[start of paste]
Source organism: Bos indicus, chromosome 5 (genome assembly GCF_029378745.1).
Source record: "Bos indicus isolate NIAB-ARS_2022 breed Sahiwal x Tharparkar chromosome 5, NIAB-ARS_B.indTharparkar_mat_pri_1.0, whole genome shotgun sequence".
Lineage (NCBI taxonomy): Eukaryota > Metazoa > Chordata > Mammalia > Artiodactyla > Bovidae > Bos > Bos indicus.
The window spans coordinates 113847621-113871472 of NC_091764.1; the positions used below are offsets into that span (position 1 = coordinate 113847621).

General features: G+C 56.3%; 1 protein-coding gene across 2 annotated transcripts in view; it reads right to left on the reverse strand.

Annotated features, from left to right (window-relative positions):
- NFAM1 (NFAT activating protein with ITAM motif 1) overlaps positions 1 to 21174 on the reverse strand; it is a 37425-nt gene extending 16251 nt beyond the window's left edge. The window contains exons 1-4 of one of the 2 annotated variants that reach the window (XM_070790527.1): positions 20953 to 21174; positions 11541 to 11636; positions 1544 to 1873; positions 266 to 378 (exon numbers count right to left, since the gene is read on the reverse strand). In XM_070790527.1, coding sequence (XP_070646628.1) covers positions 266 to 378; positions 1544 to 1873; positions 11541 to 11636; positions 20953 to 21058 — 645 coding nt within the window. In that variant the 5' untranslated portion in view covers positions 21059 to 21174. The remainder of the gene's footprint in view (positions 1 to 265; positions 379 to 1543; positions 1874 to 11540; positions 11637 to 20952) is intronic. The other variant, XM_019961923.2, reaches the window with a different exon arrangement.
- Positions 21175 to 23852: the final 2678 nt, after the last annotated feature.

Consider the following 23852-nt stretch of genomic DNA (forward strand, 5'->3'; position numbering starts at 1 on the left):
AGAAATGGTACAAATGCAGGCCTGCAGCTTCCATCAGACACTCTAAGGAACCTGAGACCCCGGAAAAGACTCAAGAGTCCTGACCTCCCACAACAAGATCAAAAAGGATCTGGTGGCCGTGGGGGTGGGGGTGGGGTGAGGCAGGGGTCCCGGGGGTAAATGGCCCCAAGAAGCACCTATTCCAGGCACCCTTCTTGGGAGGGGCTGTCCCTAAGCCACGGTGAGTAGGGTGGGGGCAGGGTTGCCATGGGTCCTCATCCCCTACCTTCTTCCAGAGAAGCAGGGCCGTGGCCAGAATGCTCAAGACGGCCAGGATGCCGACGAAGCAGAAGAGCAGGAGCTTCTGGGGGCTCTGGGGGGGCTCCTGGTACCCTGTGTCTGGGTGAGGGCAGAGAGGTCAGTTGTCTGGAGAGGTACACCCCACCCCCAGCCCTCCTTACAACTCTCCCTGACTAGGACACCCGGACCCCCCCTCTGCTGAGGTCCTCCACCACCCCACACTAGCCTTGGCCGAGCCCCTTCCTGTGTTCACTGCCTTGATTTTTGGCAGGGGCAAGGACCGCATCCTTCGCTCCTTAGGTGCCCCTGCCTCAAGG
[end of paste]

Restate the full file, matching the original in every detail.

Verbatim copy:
Source organism: Bos indicus, chromosome 5 (genome assembly GCF_029378745.1).
Source record: "Bos indicus isolate NIAB-ARS_2022 breed Sahiwal x Tharparkar chromosome 5, NIAB-ARS_B.indTharparkar_mat_pri_1.0, whole genome shotgun sequence".
Lineage (NCBI taxonomy): Eukaryota > Metazoa > Chordata > Mammalia > Artiodactyla > Bovidae > Bos > Bos indicus.
The window spans coordinates 113847621-113871472 of NC_091764.1; the positions used below are offsets into that span (position 1 = coordinate 113847621).

General features: G+C 56.3%; 1 protein-coding gene across 2 annotated transcripts in view; it reads right to left on the reverse strand.

Annotated features, from left to right (window-relative positions):
- NFAM1 (NFAT activating protein with ITAM motif 1) overlaps positions 1 to 21174 on the reverse strand; it is a 37425-nt gene extending 16251 nt beyond the window's left edge. The window contains exons 1-4 of one of the 2 annotated variants that reach the window (XM_070790527.1): positions 20953 to 21174; positions 11541 to 11636; positions 1544 to 1873; positions 266 to 378 (exon numbers count right to left, since the gene is read on the reverse strand). In XM_070790527.1, coding sequence (XP_070646628.1) covers positions 266 to 378; positions 1544 to 1873; positions 11541 to 11636; positions 20953 to 21058 — 645 coding nt within the window. In that variant the 5' untranslated portion in view covers positions 21059 to 21174. The remainder of the gene's footprint in view (positions 1 to 265; positions 379 to 1543; positions 1874 to 11540; positions 11637 to 20952) is intronic. The other variant, XM_019961923.2, reaches the window with a different exon arrangement.
- Positions 21175 to 23852: the final 2678 nt, after the last annotated feature.

Consider the following 23852-nt stretch of genomic DNA (forward strand, 5'->3'; position numbering starts at 1 on the left):
AGAAATGGTACAAATGCAGGCCTGCAGCTTCCATCAGACACTCTAAGGAACCTGAGACCCCGGAAAAGACTCAAGAGTCCTGACCTCCCACAACAAGATCAAAAAGGATCTGGTGGCCGTGGGGGTGGGGGTGGGGTGAGGCAGGGGTCCCGGGGGTAAATGGCCCCAAGAAGCACCTATTCCAGGCACCCTTCTTGGGAGGGGCTGTCCCTAAGCCACGGTGAGTAGGGTGGGGGCAGGGTTGCCATGGGTCCTCATCCCCTACCTTCTTCCAGAGAAGCAGGGCCGTGGCCAGAATGCTCAAGACGGCCAGGATGCCGACGAAGCAGAAGAGCAGGAGCTTCTGGGGGCTCTGGGGGGGCTCCTGGTACCCTGTGTCTGGGTGAGGGCAGAGAGGTCAGTTGTCTGGAGAGGTACACCCCACCCCCAGCCCTCCTTACAACTCTCCCTGACTAGGACACCCGGACCCCCCCTCTGCTGAGGTCCTCCACCACCCCACACTAGCCTTGGCCGAGCCCCTTCCTGTGTTCACTGCCTTGATTTTTGGCAGGGGCAAGGACCGCATCCTTCGCTCCTTAGGTGCCCCTGCCTCAAGG